This post is based on a podcast with Elle Woulfe. If you’d like to listen to the full episode, you can check it out here and below!
If you’re starting your ABM strategy with the M in ABM before the A, you’re doing it wrong.
Elle Woulfe is the VP of marketing at PathFactory where she helps marketers optimize the path to purchase.
When it came to building their ABM process, she’s quick to admit that her team stumbled into, what is now, an agile approach to ABM.
Elle decided to embark on the ABM process in the first place when she noticed a bad funnel conversion. They were running a wide top of funnel, demand strategy approach. While they had lots of people in the funnel and were pretty good at getting them to commit to a meeting, they struggled with moving them down the funnel. People would just fall out.
Thankfully, PathFactory has always been a company that believed in breaking off a little piece at a time to iterate it, rather than jump into big changes. So it was natural for them to take this problem and focus on one specific thing at a time to see what they could improve.
She started by looking at the sale’s teams targeted accounts. As it turned out, the targeted accounts weren’t the right customer base for the product they were selling. The sales team was choosing accounts based on the most recognizable brands rather than customers they could actually sell to, customers that would actually buy.
She also noticed that the target account strategy was optional across the team. The sales team members had target accounts but there wasn’t enough focus on them. So she began by teaching them how to be more strategic in choosing and narrowing down a target account.
She accomplished this in three careful, strategic steps that worked.
- Start an Ideal Customer Profile (ICP) model
By launching an ICP, they were able to run regression against all of their past opportunities and customers while actively looking for what was underneath the surface. They already knew a lot of surface level details about their customers. Things like firmographics and technographics, but they had to look deeper than that.
They looked for trends among their most successful customers.
Did success have anything to do with their customer’s founding year or how much technology they owned? This new ICP model yielded a few thousand accounts they could focus on.
- ABM Light
Once they had this new cohort of accounts, they could begin a very basic level of ABM. First, they made sure they were already marketing to this cohort. They took the same campaigns and programs they were already running, moved them to the top of the funnel, and made sure they ran these programs to this specific cohort of ICP accounts.
They flagged these accounts in order to intentionally observe how they moved, or didn’t move, down the funnel. How would they perform against those not in their ICP?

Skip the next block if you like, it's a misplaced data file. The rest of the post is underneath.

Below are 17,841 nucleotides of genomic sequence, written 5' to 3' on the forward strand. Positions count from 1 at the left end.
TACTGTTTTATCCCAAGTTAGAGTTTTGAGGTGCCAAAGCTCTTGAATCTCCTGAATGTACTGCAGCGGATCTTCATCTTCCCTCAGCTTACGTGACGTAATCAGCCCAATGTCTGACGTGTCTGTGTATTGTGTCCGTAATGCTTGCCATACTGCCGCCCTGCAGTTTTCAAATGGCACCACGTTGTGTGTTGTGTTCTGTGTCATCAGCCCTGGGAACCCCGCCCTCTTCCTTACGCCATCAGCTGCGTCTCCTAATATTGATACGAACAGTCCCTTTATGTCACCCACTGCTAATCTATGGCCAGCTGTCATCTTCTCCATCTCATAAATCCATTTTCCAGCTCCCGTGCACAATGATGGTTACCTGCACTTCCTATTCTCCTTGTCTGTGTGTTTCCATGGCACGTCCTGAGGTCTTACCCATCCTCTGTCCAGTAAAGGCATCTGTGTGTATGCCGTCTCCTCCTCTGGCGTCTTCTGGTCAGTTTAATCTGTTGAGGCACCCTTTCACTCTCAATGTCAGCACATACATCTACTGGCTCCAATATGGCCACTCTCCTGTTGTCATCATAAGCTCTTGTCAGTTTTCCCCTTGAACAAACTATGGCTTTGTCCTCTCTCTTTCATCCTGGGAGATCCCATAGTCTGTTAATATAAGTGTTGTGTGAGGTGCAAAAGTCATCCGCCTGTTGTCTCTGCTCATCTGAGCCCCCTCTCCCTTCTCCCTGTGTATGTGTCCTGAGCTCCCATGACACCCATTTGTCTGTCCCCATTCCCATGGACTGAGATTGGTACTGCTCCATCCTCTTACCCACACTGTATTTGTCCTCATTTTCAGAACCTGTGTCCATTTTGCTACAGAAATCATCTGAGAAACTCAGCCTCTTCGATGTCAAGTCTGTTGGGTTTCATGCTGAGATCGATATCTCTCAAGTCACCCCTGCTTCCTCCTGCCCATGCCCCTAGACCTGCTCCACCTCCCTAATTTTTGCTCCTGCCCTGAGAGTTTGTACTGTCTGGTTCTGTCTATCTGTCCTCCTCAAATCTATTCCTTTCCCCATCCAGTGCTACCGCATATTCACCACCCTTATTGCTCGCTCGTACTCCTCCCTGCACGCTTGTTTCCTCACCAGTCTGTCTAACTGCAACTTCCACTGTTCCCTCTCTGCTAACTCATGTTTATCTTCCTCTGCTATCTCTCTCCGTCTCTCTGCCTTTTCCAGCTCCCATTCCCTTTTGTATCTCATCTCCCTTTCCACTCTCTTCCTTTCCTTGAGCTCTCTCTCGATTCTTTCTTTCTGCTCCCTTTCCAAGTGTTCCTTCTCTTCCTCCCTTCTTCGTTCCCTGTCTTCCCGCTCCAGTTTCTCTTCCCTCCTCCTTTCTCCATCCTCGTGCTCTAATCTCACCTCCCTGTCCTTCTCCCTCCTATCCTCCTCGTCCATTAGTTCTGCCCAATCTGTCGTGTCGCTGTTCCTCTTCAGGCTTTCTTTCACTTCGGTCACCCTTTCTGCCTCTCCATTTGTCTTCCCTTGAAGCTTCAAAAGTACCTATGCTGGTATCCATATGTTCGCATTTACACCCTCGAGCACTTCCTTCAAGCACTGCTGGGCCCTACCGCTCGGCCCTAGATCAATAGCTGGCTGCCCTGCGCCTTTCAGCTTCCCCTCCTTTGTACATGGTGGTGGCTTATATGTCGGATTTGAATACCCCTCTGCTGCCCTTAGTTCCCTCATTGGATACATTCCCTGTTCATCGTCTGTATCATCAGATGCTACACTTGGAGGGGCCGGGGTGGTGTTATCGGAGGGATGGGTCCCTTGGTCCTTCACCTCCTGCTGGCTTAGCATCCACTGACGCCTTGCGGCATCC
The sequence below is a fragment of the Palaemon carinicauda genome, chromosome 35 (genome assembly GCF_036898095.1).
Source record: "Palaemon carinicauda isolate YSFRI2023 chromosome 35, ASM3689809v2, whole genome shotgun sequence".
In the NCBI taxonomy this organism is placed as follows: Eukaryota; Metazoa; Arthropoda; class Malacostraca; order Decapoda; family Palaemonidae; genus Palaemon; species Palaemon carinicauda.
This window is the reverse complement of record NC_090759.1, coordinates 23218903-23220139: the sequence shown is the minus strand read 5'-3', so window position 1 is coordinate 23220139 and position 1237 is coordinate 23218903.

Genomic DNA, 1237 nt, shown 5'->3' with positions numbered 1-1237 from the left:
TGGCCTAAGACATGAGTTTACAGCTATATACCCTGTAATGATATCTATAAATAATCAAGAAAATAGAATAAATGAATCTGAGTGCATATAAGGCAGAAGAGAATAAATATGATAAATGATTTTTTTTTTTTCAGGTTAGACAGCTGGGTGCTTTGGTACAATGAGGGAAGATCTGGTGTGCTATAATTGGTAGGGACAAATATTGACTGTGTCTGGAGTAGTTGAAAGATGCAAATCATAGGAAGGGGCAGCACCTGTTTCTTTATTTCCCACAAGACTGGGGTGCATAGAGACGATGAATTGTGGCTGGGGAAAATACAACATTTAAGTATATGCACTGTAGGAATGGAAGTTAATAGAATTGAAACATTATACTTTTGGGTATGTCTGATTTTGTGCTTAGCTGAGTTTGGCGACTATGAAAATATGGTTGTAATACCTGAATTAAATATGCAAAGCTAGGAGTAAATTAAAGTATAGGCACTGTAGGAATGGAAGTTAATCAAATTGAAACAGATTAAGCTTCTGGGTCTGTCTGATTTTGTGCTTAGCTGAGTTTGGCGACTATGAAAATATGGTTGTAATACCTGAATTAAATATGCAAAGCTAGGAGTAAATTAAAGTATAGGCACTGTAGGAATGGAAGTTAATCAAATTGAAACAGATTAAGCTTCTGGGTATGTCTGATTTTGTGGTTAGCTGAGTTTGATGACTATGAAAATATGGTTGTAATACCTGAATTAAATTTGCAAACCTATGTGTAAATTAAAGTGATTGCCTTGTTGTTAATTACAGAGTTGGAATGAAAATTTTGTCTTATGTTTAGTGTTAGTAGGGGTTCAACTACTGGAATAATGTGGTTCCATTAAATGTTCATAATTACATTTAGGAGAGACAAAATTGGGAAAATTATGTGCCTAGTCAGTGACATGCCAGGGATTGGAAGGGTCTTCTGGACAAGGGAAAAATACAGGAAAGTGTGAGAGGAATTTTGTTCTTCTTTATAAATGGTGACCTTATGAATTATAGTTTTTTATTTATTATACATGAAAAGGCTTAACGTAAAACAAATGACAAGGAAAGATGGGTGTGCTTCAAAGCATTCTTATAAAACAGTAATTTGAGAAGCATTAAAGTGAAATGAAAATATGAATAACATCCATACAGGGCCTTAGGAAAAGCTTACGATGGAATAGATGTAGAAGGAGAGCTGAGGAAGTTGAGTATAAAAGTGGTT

Turns out, they did pretty well, and once they reached the MQL status, what they really learned was that these customers were willing to spend more money. They also learned that more than 75% of their churns came from companies that were not a part of their ICP.
One of their biggest goals in doing the ICP was to find customers that were not only going to buy something today but going to stick around, renew next year, and become advocates.
- All in.
Although they had this solid cohort, it’s really hard to focus on them when it’s a couple thousand companies. They had to narrow the cohort down even further, so they built in scoring to do so.
They took their ICP model and looked for the signals that were stronger than other signals in terms of likelihood to convert and become a customer. This allowed them to create an ABCD model within their ICP and build some account tiering according to what their spend potential was.
Finally, they built in a psychographic component. They were looking for characteristics among marketers that point to them being early adopters. Some indicators were things like awards they’d won, were they early adopters of marketing automation, are they excited about new ideas and want to be on the cutting edge?
Using this, they built what they call their Tip of the Sphere accounts. It narrowed the original cohort to about 1400 target accounts that they believed would represent the best path to revenue.
This three-step process pushed PathCompany to move into a 100% target account selling model. Those 1400 companies became the target accounts for their sales team and, moving forward, they would run very focused, outbound campaigns directed at them.
They still have a traditional inbound funnel for non-target accounts and they go through the MQL process. But from the outbound perspective, they’re just focused on those 1400 accounts. If you just have a marketing strategy in place, you’ll fail. You have to have consistent, focused effort on ICP accounts.
This is when the “real” ABM began.
They broke up those 1400 accounts into different buckets so they could observe and learn what would resonate with each. And that’s what they base their programs, campaigns, content, messaging, etc. on today.
The result is good. It clearly illustrates that they are much better able to convert accounts if the account meets their ICP, and they move 44% faster than those that don’t meet their ICP.
Key Takeaways Before You Begin Your AMB Strategy:
- Know the accounts your targeting by having a clear ICP in place
- Start small, bite off one thing at a time to learn what works and what resonates
- Constantly set new goals once you’ve accomplished one